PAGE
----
On July 16, China’s national carbon emission trading market opened. More than 2,000 power sector enterprises—accounting for more than 40% of the country’s carbon emissions—entered the market as the first batch of trading entities. On the first day, the average transaction price was 51.23 RMB / ton, the turnover volume was 4.104 million tons and the business volume exceeded 210 million RMB.
So what is carbon trading? Why the need to establish a nationwide unified carbon-trading market? How will this market affect enterprises with carbon emission demands? Here is what you need to know.
What is carbon trading?
Carbon trading, also known as carbon emission allowance (CEA) trading is a market-based mechanism in which carbon dioxide emission allowances are traded as commodities. The carbon market does not actually buy and sell CO2. What it trades are quotas, or allowances, for energy enterprises, industrial plants or other buildings to emit a certain amount of CO2. If a site or building reaches its emissions cap, it must purchase more emissions allowances as a price per ton of CO2 (tCO2) from the carbon trading market. This is also known as a cap-and-trade system.
Before trading, the government will determine the required total amount of local emissions reduction and supply market entities such as enterprises with a quota of allowances based on that figure. If an enterprise emits more than its allowed quota, it has to buy allowances from the market. On the other hand, if a company’s actual carbon emissions total less than the quota, the remaining quota can be sold in the market. This way the enterprises which perform better in terms of greenhouse gas emissions generate a value.
Why the need to establish a nationwide unified carbon market?
China has already proposed the national initiative to reach peak carbon dioxide emissions before 2030 and achieve carbon neutrality before 2060. Both initiatives were reinforced at the Two Sessions earlier this year when the politburo announced the contents of the new five-year plan. Establishing and gradually improving the national carbon market is one of the core policy tools to achieve these goals.
China’s national carbon market breaks geographical and technology constraints and enables carbon abatement to be produced wherever it is more efficient and cheap, which is expected to significantly reduce the cost of reducing total emissions. The first batch of enterprises included in the national carbon market emits more than 4 billion tons of carbon dioxide, which means that China’s carbon trading market will become the largest carbon emissions trading market in the world.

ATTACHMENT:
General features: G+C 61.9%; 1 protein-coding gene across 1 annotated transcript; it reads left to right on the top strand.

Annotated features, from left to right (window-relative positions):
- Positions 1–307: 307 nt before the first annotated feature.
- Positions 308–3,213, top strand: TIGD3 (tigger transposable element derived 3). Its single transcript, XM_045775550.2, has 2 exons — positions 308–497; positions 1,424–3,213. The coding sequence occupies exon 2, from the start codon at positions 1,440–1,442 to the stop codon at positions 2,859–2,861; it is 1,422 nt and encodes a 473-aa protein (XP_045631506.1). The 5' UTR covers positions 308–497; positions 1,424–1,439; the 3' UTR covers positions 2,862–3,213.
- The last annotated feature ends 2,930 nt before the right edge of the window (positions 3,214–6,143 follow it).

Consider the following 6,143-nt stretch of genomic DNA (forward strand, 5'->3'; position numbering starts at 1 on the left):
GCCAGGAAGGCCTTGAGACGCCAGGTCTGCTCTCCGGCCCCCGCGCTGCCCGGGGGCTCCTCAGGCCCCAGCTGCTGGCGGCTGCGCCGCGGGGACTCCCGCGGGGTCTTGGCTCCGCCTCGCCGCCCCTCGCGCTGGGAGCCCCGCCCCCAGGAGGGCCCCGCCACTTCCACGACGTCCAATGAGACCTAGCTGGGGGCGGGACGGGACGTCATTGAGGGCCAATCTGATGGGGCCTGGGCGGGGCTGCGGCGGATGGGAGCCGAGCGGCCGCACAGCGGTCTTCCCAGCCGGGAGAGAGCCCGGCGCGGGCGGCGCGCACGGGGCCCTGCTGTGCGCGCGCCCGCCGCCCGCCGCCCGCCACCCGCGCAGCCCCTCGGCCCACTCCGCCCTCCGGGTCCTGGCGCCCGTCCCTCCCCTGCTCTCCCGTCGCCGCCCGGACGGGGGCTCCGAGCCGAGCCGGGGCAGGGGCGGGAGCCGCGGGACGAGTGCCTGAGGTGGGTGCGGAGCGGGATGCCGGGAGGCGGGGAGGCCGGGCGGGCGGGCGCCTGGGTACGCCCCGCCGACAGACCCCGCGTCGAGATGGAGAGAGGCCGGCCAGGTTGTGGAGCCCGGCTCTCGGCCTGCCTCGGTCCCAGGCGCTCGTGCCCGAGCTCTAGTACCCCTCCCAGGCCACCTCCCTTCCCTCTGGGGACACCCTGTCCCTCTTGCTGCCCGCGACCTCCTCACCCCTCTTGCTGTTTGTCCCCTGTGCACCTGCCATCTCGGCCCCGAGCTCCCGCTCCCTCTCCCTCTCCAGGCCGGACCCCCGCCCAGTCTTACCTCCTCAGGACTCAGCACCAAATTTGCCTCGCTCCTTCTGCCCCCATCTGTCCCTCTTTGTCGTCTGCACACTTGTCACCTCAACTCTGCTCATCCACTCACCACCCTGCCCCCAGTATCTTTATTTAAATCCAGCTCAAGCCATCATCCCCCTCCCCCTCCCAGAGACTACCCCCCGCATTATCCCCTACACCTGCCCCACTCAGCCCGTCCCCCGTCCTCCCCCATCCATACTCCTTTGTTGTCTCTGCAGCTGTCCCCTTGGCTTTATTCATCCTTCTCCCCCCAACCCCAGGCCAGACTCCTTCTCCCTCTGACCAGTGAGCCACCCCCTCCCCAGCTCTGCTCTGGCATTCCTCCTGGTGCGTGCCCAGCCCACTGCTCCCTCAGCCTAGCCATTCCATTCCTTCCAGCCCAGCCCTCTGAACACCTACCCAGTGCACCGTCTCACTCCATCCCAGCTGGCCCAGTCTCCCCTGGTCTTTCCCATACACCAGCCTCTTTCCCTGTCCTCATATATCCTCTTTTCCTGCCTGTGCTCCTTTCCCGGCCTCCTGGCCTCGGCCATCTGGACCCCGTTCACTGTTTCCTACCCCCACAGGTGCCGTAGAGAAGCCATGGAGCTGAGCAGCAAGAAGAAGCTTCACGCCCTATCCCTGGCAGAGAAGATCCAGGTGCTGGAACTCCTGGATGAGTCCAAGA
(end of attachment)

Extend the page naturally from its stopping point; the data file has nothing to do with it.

Who can participate in carbon market trading?
At present, the market is in the initial stage, with 2,225 power generation enterprises taking the lead in trading. However, it is predicted that as the market improves and matures, more industries, industrial and commercial enterprises will enter into the emissions trading market.
The Ministry of Ecology and Environment of the People’s Republic of China has already carried out carbon emission data reporting and verification for enterprises in related industries. In addition to the power generation industry, the report also covers building materials, nonferrous metals, steel, petrochemical, chemical, papermaking, aviation, etc. In the future, with the expansion of the carbon market, enterprises’ demand for energy conservation and emission reduction will continue to increase, thus they will be more inclined to use clean energy and low-carbon energy.
Meanwhile, companies currently not involved in the carbon market can take steps to get their total emissions and carbon impact under control. There are a variety of energy management solutions that can relatively quickly shave off total greenhouse gas contributions such as HVAC optimization and compressed air leak management.
How can companies adapt to the new carbon market?
The best bet for companies who need a quick transition to low carbon operations is to find a strategic partner. A good energy partner can identify exactly where your operations have the highest carbon impact and help reduce it without affecting your bottom line. There are even options to do so with zero CAPEX needed. One of those methods is to collaborate with an ESCO or Energy Service Company that can take over energy management and retrofits, but there can be downsides especially when it comes to discrepancies over transparency. That’s one of the reasons Aden created Tera Energies, which uses Akila—an AI+IoT platform—to track those metrics for total transparency and use machine learning to optimize energy efficiency and reliability.
Moving towards a zero-carbon future
Total carbon emission controls benefit the whole society. However, some companies will face many challenges such as regulatory compliance, cost reduction and efficiency improvement. Nevertheless, businesses still need to keep up with the quick pace of change and respond positively. Finding a solid energy partner can help move your business in the right direction no matter which stages your business is at regarding energy efficiency management or sustainable development. With the opening of the carbon trading market and the national 2030 and 2060 initiatives, there is no better time to start than right now.